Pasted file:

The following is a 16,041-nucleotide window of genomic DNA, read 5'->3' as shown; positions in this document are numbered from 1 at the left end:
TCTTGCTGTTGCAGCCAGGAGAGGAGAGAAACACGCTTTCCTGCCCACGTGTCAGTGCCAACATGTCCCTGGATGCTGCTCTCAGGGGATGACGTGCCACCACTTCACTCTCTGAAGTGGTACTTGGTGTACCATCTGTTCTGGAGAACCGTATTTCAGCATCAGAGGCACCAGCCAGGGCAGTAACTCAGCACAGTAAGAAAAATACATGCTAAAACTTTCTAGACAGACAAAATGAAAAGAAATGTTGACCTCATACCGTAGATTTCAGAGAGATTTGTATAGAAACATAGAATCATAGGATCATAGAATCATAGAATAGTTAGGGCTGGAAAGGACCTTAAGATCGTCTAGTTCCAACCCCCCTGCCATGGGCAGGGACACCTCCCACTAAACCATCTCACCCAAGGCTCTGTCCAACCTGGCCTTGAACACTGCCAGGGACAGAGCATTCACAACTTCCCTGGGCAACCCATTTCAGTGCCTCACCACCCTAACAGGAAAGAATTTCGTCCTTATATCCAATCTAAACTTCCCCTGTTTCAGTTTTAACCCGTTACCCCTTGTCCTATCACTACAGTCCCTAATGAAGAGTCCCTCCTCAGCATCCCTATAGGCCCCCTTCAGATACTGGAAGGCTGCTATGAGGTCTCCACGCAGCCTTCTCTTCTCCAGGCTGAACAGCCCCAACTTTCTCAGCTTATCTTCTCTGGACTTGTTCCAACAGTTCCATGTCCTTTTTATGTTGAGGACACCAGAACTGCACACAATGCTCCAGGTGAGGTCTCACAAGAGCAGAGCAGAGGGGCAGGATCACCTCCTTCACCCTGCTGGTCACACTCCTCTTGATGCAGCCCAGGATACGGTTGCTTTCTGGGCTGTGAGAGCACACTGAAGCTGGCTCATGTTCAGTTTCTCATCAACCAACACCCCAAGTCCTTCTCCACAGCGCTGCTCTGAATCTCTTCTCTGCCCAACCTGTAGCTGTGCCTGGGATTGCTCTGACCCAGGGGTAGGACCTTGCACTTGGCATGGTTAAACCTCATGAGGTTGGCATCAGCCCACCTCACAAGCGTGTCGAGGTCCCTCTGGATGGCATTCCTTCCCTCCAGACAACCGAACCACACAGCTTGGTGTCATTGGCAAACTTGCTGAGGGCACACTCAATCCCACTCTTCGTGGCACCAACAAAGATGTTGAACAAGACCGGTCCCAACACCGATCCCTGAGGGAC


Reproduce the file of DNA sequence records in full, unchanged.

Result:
The following is a 16,041-nucleotide window of genomic DNA, read 5'->3' as shown; positions in this document are numbered from 1 at the left end:
TCTTGCTGTTGCAGCCAGGAGAGGAGAGAAACACGCTTTCCTGCCCACGTGTCAGTGCCAACATGTCCCTGGATGCTGCTCTCAGGGGATGACGTGCCACCACTTCACTCTCTGAAGTGGTACTTGGTGTACCATCTGTTCTGGAGAACCGTATTTCAGCATCAGAGGCACCAGCCAGGGCAGTAACTCAGCACAGTAAGAAAAATACATGCTAAAACTTTCTAGACAGACAAAATGAAAAGAAATGTTGACCTCATACCGTAGATTTCAGAGAGATTTGTATAGAAACATAGAATCATAGGATCATAGAATCATAGAATAGTTAGGGCTGGAAAGGACCTTAAGATCGTCTAGTTCCAACCCCCCTGCCATGGGCAGGGACACCTCCCACTAAACCATCTCACCCAAGGCTCTGTCCAACCTGGCCTTGAACACTGCCAGGGACAGAGCATTCACAACTTCCCTGGGCAACCCATTTCAGTGCCTCACCACCCTAACAGGAAAGAATTTCGTCCTTATATCCAATCTAAACTTCCCCTGTTTCAGTTTTAACCCGTTACCCCTTGTCCTATCACTACAGTCCCTAATGAAGAGTCCCTCCTCAGCATCCCTATAGGCCCCCTTCAGATACTGGAAGGCTGCTATGAGGTCTCCACGCAGCCTTCTCTTCTCCAGGCTGAACAGCCCCAACTTTCTCAGCTTATCTTCTCTGGACTTGTTCCAACAGTTCCATGTCCTTTTTATGTTGAGGACACCAGAACTGCACACAATGCTCCAGGTGAGGTCTCACAAGAGCAGAGCAGAGGGGCAGGATCACCTCCTTCACCCTGCTGGTCACACTCCTCTTGATGCAGCCCAGGATACGGTTGCTTTCTGGGCTGTGAGAGCACACTGAAGCTGGCTCATGTTCAGTTTCTCATCAACCAACACCCCAAGTCCTTCTCCACAGCGCTGCTCTGAATCTCTTCTCTGCCCAACCTGTAGCTGTGCCTGGGATTGCTCTGACCCAGGGGTAGGACCTTGCACTTGGCATGGTTAAACCTCATGAGGTTGGCATCAGCCCACCTCACAAGCGTGTCGAGGTCCCTCTGGATGGCATTCCTTCCCTCCAGACAACCGAACCACACAGCTTGGTGTCATTGGCAAACTTGCTGAGGGCACACTCAATCCCACTCTTCGTGGCACCAACAAAGATGTTGAACAAGACCGGTCCCAACACCGATCCCTGAGGGAC